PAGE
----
Newspaper article The Evening Standard (London, England)

Just Good Friends from a Bygone Age; Solid Bond: Although Early Letters Suggest a Greater Affection between Debo Devonshire and Patrick Leigh Fermor

Newspaper article The Evening Standard (London, England)

Just Good Friends from a Bygone Age; Solid Bond: Although Early Letters Suggest a Greater Affection between Debo Devonshire and Patrick Leigh Fermor

Article excerpt

Byline: ADAM NICOLSON

IN TEARING HASTE: LETTERS BETWEEN DEBORAH DEVONSHIRE AND PATRICK LEIGH FERMOR EDITED BY CHARLOTTE MOSLEY (JOHN MURRAY ?25)

YOU might feel a bit spiky looking into this book. Rank upon rank of titles, the chat and gossip of the upper classes, everyone with many large houses in various countries, the royal family floating in here and there, never a thought expressed about money or its anxieties (except for the threat of Labour Budgets which may force the Devonshires to leave "this dump", as the duchess calls Chatsworth.) One might as well be reading a correspondence between the Duc de St Simon and the Comtesse de Noailles; 1750, 1950, what's the difference? But, surprising or not, that sense of distrust dissolves as this correspondence gradually drops through the letterbox over 50 years. Debo Devonshire is the youngest and most beautiful of the Mitford girls, claims she never reads a word and spends her time thinking only about her cows, goats and sheep. Paddy Leigh Fermor is the handsome, scholarly, multilingual hero of the Cretan resistance in the war, now travelling and writing (slowly) books about remote parts of Europe.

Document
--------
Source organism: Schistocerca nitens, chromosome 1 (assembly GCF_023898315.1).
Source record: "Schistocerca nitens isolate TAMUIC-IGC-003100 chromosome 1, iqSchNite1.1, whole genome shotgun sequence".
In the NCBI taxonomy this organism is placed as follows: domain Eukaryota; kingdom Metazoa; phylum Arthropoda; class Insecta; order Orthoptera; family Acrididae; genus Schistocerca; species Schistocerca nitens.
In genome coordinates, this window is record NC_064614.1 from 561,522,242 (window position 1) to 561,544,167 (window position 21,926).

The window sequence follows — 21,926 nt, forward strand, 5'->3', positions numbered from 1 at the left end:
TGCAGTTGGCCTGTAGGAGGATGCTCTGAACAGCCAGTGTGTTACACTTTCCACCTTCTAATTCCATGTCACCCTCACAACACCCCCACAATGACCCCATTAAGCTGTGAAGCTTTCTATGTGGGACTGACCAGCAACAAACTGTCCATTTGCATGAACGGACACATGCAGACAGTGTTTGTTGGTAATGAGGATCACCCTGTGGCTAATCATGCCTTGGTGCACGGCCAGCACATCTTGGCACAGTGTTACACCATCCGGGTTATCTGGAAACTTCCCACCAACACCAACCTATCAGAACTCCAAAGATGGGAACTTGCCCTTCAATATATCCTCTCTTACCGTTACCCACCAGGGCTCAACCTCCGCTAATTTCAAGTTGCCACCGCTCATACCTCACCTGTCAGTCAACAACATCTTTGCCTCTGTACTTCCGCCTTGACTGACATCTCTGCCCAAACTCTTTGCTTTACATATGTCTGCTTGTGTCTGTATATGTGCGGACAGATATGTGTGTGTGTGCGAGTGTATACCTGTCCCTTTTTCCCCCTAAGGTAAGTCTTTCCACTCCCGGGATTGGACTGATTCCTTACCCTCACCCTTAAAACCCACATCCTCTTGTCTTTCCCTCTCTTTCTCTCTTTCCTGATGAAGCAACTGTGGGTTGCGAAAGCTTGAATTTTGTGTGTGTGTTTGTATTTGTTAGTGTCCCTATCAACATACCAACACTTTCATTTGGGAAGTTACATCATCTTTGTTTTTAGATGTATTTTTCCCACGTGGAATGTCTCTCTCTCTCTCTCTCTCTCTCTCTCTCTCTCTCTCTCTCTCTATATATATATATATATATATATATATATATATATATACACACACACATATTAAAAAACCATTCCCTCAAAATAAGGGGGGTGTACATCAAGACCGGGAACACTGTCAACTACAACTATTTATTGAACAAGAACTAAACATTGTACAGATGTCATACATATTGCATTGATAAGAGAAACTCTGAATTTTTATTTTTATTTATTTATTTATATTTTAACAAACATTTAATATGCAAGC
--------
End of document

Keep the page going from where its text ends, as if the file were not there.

He is rather writerly, polishing and reworking his letters, she is effortlessly and spontaneously funny, never dressing up her funniness but somehow using it to convey a pared down but clear-eyed vision of human life, its frailties and follies. After lunch at Longleat: "What a kind welcome from mad Bath & a mouthful of beard & other extra hair. His son looks normal & charming." A crisis one evening at the Tate Gallery. Debo, by mistake, is in a summer frock, everyone else in "dresses to the ground and pearls.

To my horror, Cake [her name for the Queen Mother, after once witnessing her enthusiasm for it] advanced on unseen feet in crinoline and diamonds glittering from top to toe & talk to her & it was wicked work with the dread wrongness of get-up & Sir J Rothenstein [Tate director] looking at one as though one was a v small bit of dirt & then her saying 'Isn't that wall lovely' meaning a lot of daubs by famous painters & me being speechless because of being honest. …

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